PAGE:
Today’s post is a special guest post, written by my 1st cousin, Jim Edstrom:
“My grandmother, Harriet Louise Bone Edstrom, was born on this day [May 21] in 1903 in Chicago. The name on her birth certificate actually reads, “Hattie Louise,” but she always went by her middle name. She was a devout, good-natured person whose love for her family knew no bounds. She and my grandfather lived above his locksmith shop in Wausau, Wisconsin, and I remember how she used to give my brothers, my cousins and me money to buy doughnuts at a nearby bakery. I was only 5 years old when her great heart stopped beating in 1967, but I have a vivid image of her. My clearest memory of her must have been when I was about four years old and I watched her lay out a large dish of broken chocolate in the living room. She stepped out, leaving the chocolate and me to our own devices. Idly I wondered how it would taste. I decided this would require leaving the realm of speculation. I took one piece and found it satisfactory, but I realized I needed more data to draw substantive conclusions. Thorough clinical investigation requires repeatability; any scientist will tell you that.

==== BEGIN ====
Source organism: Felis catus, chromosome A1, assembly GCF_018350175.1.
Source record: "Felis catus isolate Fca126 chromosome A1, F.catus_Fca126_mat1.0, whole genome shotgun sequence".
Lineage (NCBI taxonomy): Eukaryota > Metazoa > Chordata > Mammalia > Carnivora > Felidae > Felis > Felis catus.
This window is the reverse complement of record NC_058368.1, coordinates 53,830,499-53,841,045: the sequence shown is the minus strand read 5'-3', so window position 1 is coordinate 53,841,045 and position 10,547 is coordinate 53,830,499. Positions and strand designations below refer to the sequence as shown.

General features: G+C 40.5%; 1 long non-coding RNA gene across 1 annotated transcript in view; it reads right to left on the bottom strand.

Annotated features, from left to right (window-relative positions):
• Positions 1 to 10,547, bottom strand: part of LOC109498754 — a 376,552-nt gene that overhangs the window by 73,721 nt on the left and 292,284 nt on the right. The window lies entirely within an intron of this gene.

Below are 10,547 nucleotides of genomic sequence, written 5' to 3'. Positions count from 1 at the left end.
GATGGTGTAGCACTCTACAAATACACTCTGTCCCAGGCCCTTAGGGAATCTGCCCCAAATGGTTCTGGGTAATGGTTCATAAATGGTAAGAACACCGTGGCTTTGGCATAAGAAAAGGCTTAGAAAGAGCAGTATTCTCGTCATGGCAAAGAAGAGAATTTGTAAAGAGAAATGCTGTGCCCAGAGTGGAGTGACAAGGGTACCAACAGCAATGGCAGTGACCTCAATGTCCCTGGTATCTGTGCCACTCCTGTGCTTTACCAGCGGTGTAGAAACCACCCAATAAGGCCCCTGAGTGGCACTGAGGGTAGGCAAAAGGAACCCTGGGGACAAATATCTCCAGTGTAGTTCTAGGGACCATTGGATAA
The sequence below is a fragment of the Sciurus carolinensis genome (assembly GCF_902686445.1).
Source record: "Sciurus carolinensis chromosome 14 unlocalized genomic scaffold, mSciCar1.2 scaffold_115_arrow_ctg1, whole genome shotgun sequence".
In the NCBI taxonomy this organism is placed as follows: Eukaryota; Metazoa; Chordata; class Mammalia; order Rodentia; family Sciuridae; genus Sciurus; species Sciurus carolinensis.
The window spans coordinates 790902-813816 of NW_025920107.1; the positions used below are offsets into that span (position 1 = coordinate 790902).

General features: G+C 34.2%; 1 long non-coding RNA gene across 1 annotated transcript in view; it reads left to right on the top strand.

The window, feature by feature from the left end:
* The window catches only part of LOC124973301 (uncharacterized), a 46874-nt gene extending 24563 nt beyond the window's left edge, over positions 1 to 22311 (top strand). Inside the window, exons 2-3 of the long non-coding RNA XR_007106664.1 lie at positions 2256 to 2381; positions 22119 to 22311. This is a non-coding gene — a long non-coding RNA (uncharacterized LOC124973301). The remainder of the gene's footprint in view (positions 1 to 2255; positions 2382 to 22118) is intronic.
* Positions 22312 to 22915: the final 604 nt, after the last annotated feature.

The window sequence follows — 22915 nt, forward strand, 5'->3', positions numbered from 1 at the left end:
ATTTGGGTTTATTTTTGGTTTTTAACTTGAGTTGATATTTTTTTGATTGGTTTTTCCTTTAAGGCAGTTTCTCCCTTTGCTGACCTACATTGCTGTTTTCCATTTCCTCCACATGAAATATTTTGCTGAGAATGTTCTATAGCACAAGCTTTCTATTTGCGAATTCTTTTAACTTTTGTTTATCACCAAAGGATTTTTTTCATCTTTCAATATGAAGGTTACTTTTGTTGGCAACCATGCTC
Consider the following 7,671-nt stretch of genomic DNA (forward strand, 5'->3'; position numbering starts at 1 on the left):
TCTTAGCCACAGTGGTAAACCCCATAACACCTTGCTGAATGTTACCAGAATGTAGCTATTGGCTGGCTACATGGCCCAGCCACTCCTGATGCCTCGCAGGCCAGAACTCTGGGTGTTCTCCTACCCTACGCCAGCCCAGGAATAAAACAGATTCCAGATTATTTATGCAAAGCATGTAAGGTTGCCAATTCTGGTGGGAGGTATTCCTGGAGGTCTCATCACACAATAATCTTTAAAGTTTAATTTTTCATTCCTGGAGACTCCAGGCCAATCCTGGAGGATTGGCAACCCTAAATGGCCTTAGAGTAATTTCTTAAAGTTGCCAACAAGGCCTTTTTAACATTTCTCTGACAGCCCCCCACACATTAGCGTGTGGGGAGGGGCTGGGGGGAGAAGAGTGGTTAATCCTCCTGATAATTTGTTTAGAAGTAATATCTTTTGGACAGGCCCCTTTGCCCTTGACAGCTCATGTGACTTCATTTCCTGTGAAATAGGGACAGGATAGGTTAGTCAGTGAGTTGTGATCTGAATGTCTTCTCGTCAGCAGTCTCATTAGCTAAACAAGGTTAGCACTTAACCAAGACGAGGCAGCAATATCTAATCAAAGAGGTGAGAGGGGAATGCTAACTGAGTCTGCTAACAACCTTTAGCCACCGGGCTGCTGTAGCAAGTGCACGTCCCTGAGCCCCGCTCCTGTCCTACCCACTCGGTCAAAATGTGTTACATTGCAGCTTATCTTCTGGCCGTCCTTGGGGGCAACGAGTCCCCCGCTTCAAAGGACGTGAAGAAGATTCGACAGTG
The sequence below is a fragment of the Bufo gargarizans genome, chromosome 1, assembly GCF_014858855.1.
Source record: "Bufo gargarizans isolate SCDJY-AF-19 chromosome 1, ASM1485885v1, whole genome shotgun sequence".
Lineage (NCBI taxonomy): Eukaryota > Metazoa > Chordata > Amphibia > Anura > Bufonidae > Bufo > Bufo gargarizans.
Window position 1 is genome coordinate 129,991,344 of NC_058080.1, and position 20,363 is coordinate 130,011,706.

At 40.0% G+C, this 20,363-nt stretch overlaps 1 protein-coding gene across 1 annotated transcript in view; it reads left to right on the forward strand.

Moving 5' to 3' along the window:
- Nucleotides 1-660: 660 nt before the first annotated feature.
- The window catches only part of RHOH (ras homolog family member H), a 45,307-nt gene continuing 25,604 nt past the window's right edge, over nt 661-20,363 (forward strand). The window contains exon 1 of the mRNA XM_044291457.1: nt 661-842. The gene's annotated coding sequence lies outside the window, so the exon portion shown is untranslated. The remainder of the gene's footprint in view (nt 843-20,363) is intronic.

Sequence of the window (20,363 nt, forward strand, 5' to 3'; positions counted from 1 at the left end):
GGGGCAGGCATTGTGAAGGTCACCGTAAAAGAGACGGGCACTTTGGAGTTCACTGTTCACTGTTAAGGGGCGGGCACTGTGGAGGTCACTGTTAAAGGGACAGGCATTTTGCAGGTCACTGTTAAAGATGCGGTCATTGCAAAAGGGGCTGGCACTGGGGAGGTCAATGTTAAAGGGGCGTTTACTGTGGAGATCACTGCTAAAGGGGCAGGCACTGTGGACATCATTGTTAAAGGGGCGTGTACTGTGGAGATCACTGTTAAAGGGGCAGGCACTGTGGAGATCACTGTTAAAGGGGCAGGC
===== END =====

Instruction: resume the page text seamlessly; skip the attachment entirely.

So I resumed my inquiries. And within the space of five minutes I was alone in the living room, having deduced that the chocolate was quite acceptable. And then Grandma returned.
“Why, James, whatever happened to the chocolate?”
I was gratified to be able to answer promptly. “Carl ate it.”
She shrugged, winked at me, and said, “I guess I’ll just have to put out some more, won’t I?”
Sixteen years later I finally broke down and confessed what I had done to my grandfather. He grinned and replied, “I think she probably knew.”
She once remarked that her favorite quote was a few lines from Thomas Campbell’s poem “Hallowed Ground”:
But strew his ashes to the wind
Whose sword or voice has served mankind—
And is he dead, whose glorious mind
Lifts thine on high?—
To live in hearts we leave behind
Is not to die.
Harriet Louise Bone Edstrom lives on in the hearts of her family…”